Can a Debt be Written Off?

In exceptional circumstances, it might be possible for a debt to be partially or fully written off. It is even possible that a creditor might cease all action against you. While this situation is rare, it can seem like a genuine godsend to those who find they are eligible.

Dealing With Debt

It is important to note that having a debt written off is rarely if ever a first option to consider if you are having trouble with debts. As it will only rarely be granted, you should first take every reasonable effort to manage your debts and your financial situation. Contact your creditors and see if they are willing to come to a more manageable repayment arrangement. Seek independent advice and come up with a debt management plan.

Lump Sums

Possibly, the easiest way and most common to get part of a debt that you are struggling to repay written off is to offer a lump sum. Unfortunately, most people who are struggling with debt will be unable to do this. However, for those that are, offering creditors a full and final settlement can be an attractive option.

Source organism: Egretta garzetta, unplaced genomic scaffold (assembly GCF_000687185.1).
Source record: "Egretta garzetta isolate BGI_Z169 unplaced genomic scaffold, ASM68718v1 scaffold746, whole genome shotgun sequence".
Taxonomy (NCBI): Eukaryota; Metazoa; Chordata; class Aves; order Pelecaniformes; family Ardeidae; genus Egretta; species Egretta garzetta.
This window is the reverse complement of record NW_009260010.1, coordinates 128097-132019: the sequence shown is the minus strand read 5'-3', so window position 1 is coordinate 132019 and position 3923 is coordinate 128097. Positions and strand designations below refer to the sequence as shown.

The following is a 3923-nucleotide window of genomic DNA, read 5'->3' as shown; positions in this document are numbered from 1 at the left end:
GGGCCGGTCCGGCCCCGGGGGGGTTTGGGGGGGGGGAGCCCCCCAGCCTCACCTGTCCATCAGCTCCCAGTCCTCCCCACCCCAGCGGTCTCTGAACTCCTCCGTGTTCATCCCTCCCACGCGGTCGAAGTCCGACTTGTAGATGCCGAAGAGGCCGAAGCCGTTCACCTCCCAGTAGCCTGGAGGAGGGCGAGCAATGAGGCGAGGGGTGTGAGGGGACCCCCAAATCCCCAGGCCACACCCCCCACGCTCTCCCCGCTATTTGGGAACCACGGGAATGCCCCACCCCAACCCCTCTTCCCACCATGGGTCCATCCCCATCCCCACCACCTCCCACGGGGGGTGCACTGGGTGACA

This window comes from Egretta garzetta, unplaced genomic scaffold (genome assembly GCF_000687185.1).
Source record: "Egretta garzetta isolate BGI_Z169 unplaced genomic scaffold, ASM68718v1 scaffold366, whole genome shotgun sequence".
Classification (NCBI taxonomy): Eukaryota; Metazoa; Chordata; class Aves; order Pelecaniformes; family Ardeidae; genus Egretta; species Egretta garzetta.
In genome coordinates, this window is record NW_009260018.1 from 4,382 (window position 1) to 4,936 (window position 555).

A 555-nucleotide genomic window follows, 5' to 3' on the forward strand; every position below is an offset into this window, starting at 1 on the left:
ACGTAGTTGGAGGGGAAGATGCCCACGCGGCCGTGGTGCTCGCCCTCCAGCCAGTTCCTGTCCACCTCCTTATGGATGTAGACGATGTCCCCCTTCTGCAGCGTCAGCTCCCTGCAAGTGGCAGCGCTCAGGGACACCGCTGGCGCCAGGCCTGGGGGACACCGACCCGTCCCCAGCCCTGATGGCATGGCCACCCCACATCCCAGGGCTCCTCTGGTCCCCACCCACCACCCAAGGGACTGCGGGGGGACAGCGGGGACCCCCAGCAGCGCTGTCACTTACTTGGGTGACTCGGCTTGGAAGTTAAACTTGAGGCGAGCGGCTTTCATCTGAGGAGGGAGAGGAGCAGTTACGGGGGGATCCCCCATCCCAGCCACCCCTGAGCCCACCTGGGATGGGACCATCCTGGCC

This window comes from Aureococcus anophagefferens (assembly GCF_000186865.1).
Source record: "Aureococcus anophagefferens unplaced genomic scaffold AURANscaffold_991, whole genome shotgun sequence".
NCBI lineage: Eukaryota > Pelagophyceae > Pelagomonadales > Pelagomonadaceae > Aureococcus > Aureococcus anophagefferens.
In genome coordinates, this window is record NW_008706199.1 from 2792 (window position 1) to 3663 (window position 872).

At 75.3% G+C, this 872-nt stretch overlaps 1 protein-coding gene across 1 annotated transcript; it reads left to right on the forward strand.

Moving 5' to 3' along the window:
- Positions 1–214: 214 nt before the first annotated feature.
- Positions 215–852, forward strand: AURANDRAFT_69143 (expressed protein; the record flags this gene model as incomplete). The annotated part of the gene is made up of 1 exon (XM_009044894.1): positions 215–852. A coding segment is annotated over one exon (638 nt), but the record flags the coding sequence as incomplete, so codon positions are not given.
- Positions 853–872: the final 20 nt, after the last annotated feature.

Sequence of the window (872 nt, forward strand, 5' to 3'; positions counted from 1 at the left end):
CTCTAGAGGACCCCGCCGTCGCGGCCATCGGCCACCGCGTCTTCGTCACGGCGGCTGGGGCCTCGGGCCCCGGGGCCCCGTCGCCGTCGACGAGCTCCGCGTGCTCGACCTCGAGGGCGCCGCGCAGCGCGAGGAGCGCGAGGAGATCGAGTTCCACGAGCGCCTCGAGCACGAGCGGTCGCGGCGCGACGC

If you are able to offer a lump sum which represents a reasonable portion of your debt, your creditors may be willing to accept it and write off the rest. It is, in many ways, better for them to accept less money but to get it immediately instead of slowly over a number of years, especially if your circumstances may lead to complications when it comes to repaying the full amount. If your creditors agree, make sure you obtain written evidence that the lump sum is all you will be required to repay.

Simple Write-offs

In very rare circumstances, a company may be willing to write off your debt completely. This will usually only happen if you have very little hope of repaying the debt. Not only will you have to be on a low income for a creditor to agree to this, but you will also have to be in a situation which means your finances are unlikely to improve. Most often, debts are written off for the elderly or people suffering from serious illnesses.

Individual Voluntary Arrangements

Many companies advertise a “government scheme” to help write off part of your debts. This usually refers to Individual Voluntary Arrangements (IVAs). While IVAs are genuine, they are not as simple or pleasant as the adverts would suggest. For several years, every bit of spare income you have will likely be paid towards your debts. You may also be required to sell valuable possessions. However, if you are in a very difficult debt situation this can still have some definite advantages. After the amount you agree when the IVA is taken out has been paid, the remainder of your debt will be written off and you will be debt-free potentially much sooner than you would have been otherwise.